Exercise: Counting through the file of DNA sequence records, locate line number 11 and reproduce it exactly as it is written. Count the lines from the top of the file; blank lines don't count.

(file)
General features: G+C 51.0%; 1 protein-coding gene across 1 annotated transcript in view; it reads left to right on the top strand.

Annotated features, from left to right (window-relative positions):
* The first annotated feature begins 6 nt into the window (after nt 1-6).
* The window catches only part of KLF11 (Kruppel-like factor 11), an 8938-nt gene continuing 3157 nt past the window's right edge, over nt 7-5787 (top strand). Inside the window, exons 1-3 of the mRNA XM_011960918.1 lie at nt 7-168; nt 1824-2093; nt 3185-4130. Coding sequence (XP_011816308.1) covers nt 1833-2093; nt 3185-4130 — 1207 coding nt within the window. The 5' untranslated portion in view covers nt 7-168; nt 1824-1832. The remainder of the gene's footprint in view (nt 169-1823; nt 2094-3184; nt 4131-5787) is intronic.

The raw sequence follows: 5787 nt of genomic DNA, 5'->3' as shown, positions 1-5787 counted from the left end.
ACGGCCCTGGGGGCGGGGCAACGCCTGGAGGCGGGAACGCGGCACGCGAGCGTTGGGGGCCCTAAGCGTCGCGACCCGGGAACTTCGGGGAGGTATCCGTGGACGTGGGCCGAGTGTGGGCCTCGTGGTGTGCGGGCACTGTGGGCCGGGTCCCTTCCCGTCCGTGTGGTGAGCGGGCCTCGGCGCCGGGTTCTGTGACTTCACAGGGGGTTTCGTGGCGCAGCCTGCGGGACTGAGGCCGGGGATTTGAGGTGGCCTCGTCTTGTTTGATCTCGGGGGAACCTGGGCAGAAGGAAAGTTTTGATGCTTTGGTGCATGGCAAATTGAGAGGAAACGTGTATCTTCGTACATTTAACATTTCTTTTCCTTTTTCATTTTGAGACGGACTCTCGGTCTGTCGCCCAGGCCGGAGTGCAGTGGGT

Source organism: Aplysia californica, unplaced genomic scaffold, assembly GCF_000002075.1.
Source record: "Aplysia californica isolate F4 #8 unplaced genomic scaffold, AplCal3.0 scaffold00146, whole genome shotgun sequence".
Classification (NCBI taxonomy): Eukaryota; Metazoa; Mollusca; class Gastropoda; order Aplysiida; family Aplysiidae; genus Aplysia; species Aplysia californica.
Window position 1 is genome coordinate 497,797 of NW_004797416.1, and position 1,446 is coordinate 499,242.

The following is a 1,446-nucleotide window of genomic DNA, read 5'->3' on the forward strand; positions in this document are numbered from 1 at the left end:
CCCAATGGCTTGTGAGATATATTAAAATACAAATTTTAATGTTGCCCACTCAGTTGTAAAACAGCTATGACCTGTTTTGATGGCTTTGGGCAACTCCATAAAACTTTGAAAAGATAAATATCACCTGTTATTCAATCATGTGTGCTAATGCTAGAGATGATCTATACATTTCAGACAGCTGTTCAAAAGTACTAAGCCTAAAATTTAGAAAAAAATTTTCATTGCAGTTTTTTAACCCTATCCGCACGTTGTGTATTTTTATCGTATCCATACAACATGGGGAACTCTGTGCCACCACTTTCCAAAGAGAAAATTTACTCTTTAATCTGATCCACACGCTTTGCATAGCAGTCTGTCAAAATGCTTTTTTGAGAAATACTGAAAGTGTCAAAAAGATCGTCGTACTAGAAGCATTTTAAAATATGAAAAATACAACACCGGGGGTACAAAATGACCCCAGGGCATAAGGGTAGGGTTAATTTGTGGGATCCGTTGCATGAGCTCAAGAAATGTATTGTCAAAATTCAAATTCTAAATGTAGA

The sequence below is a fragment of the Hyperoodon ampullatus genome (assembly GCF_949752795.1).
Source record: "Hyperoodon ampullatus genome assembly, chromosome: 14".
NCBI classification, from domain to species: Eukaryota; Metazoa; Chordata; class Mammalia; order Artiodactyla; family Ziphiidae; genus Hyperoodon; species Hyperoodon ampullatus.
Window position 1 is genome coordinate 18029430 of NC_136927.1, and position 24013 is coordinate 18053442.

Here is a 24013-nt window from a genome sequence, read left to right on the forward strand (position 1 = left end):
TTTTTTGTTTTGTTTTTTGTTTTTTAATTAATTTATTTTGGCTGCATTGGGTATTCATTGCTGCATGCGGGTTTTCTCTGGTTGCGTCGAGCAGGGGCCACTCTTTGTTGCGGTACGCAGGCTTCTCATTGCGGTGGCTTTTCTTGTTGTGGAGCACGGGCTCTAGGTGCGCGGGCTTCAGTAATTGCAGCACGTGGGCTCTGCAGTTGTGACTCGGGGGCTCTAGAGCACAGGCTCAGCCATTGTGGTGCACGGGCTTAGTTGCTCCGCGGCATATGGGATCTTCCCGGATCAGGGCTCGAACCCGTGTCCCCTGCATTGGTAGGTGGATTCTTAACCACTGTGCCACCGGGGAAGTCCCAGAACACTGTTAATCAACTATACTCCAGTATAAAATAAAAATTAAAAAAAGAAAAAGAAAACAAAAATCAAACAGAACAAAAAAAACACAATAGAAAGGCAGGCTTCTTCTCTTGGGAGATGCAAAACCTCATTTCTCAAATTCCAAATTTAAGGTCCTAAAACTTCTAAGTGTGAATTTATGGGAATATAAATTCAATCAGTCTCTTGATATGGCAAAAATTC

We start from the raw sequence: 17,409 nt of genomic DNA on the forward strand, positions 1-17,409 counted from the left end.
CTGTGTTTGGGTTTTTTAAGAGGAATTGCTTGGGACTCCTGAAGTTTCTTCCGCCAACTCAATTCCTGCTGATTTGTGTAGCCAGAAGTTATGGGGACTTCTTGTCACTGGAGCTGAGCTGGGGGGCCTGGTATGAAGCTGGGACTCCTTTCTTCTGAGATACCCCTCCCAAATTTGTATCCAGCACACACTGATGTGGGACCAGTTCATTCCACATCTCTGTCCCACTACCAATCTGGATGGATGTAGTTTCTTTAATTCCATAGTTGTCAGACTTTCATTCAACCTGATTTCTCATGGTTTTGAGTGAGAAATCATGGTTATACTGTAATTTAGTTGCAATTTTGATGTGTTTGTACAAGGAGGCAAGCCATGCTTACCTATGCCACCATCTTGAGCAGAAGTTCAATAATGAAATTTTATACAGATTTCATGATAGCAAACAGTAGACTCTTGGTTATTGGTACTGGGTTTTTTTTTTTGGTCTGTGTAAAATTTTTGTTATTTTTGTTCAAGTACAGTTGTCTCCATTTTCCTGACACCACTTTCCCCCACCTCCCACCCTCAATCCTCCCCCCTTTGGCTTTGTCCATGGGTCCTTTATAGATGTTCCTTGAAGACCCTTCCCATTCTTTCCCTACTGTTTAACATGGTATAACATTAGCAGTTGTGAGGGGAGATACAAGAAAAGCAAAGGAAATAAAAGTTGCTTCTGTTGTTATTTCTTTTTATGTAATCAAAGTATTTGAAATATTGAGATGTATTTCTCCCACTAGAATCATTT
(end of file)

The following is a 1,446-nucleotide window of genomic DNA, read 5'->3' on the forward strand; positions in this document are numbered from 1 at the left end: